Thursday, April 9, 2020
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Using daily moisturisers cannot prevent eczema in babies

London: Researchers have found that using daily moisturizers on newborn babies cannot prevent eczema as previously thought.

Eczema is a very common skin problem affecting around one in five children in the UK. It usually starts in infancy, and generally, dry skin is often one of the first symptoms in babies who go on to develop the condition.

“Much progress has been made in recent years on the treatment of severe eczema, but the goal of preventing eczema from developing in the first place remains elusive,” said study lead author Hywel Williams from the University of Nottingham in the UK.

According to the researchers, it is thought that a faulty skin barrier could be the first step in the development of eczema. Moisturizers improve skin barrier function by providing a covering to the outermost layer of skin and trapping in water.

Some healthcare workers recommend that parents regularly use moisturizers to prevent eczema in newborn babies.

The aim of the Barrier Enhancement for Eczema Prevention (BEEP) study was to determine whether such advice had any impact on preventing the development of eczema.

For the findings, published in the journal The Lancet, the research team looked at 1394 newborn babies who were born to families with eczema, asthma or hayfever.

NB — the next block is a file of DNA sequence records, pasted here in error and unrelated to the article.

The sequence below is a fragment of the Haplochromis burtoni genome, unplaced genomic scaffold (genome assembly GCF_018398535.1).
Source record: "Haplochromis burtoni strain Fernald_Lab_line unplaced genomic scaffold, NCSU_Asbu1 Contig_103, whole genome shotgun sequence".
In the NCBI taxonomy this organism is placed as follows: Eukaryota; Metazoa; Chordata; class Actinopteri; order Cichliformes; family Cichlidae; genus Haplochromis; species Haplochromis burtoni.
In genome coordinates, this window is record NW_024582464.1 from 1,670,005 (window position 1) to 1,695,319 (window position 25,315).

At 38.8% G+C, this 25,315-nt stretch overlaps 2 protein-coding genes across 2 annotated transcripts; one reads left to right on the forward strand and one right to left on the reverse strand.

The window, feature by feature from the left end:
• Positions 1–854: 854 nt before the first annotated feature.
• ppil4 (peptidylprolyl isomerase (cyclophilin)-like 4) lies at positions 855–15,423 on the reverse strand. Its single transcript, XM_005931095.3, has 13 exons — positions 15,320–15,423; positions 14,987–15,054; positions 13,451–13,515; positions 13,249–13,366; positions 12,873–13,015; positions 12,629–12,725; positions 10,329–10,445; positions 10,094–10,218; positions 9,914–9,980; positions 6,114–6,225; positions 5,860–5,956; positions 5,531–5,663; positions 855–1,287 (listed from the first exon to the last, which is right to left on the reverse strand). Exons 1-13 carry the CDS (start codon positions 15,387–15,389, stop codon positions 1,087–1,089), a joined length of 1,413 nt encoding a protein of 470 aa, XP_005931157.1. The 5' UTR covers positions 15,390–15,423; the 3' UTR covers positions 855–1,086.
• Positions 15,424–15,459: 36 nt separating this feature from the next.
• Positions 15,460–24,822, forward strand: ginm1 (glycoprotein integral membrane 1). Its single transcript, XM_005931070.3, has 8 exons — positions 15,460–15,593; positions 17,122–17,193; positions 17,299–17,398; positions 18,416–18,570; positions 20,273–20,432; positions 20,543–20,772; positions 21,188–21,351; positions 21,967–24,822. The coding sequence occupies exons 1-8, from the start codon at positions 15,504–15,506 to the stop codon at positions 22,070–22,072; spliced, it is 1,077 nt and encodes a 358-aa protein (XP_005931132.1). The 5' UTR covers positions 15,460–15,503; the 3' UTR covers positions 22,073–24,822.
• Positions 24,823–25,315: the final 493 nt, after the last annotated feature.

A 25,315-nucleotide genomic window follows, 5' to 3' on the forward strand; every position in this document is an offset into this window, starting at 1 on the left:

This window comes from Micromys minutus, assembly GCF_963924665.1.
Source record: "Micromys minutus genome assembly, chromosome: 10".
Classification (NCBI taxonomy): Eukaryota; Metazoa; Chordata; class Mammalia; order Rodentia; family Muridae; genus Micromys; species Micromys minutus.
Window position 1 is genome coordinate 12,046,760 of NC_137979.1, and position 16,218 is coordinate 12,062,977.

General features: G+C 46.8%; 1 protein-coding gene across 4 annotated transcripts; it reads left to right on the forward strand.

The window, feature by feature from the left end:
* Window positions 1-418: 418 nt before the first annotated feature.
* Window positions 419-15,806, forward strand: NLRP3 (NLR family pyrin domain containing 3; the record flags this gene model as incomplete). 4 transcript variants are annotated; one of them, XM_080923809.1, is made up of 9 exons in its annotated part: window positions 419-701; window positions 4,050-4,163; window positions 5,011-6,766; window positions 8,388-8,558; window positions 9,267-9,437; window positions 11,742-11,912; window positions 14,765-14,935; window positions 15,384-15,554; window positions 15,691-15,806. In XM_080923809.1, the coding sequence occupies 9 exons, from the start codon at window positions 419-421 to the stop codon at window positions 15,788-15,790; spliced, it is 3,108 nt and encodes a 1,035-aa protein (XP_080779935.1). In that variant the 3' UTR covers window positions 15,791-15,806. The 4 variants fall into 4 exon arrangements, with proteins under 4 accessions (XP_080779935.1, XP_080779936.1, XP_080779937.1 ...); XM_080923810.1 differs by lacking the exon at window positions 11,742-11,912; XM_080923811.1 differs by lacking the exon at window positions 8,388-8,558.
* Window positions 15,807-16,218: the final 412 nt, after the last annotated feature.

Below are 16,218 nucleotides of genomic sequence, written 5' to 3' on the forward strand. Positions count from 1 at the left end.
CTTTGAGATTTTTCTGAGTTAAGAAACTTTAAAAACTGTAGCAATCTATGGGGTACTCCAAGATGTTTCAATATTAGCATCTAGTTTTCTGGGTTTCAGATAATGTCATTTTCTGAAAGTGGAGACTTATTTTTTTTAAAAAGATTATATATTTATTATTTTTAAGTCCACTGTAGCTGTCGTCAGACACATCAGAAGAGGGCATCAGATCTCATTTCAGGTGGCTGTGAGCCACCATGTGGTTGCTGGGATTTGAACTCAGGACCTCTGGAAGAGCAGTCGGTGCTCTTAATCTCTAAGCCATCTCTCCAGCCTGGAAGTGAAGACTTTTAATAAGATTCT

The babies were randomly split into two groups. One group was advised to apply moisturizer all over their babies every day until their first birthday.

The other group was asked not to use moisturizer. Both the groups were given general skincare guidance.

The study found no evidence that the daily use of moisturizers during the first year of life could prevent eczema in the studied children.

There was, however, a small increase in the risk of skin infections.

The results also showed early indications that the daily use of these creams may increase the risk of food allergy.

“Whilst this is disappointing for sufferers who thought that was an option for their children, we can now recommend that this advice is not given to parents and begin looking at what other possible preventative options there may be,” Williams said.

“It is important not to confuse our study on moisturizers for eczema prevention with the use of moisturizers for people who have eczema, where the evidence of benefit is much greater,” Williams added.